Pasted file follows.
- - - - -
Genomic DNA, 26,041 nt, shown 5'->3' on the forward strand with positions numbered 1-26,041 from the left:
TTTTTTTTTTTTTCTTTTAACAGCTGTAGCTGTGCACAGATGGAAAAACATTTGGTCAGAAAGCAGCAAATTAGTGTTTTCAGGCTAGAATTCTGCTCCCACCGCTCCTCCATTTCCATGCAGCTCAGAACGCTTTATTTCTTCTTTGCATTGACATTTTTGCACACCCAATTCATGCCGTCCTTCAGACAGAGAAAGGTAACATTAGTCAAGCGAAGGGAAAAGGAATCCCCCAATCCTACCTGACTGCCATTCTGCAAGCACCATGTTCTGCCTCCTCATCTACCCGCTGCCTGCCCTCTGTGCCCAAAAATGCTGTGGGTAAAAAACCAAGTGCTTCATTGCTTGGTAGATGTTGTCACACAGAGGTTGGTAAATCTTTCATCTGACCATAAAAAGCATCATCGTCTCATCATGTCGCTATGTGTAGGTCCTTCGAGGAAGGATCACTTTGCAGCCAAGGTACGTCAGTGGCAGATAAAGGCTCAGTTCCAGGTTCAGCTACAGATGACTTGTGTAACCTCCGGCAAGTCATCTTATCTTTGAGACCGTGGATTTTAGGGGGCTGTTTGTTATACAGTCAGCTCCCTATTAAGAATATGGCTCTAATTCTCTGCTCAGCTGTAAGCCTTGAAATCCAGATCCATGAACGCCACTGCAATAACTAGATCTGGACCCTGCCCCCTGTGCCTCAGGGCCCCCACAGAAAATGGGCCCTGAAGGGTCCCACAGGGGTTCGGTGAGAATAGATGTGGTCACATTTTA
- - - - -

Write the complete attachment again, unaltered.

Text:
Genomic DNA, 26,041 nt, shown 5'->3' on the forward strand with positions numbered 1-26,041 from the left:
TTTTTTTTTTTTTCTTTTAACAGCTGTAGCTGTGCACAGATGGAAAAACATTTGGTCAGAAAGCAGCAAATTAGTGTTTTCAGGCTAGAATTCTGCTCCCACCGCTCCTCCATTTCCATGCAGCTCAGAACGCTTTATTTCTTCTTTGCATTGACATTTTTGCACACCCAATTCATGCCGTCCTTCAGACAGAGAAAGGTAACATTAGTCAAGCGAAGGGAAAAGGAATCCCCCAATCCTACCTGACTGCCATTCTGCAAGCACCATGTTCTGCCTCCTCATCTACCCGCTGCCTGCCCTCTGTGCCCAAAAATGCTGTGGGTAAAAAACCAAGTGCTTCATTGCTTGGTAGATGTTGTCACACAGAGGTTGGTAAATCTTTCATCTGACCATAAAAAGCATCATCGTCTCATCATGTCGCTATGTGTAGGTCCTTCGAGGAAGGATCACTTTGCAGCCAAGGTACGTCAGTGGCAGATAAAGGCTCAGTTCCAGGTTCAGCTACAGATGACTTGTGTAACCTCCGGCAAGTCATCTTATCTTTGAGACCGTGGATTTTAGGGGGCTGTTTGTTATACAGTCAGCTCCCTATTAAGAATATGGCTCTAATTCTCTGCTCAGCTGTAAGCCTTGAAATCCAGATCCATGAACGCCACTGCAATAACTAGATCTGGACCCTGCCCCCTGTGCCTCAGGGCCCCCACAGAAAATGGGCCCTGAAGGGTCCCACAGGGGTTCGGTGAGAATAGATGTGGTCACATTTTA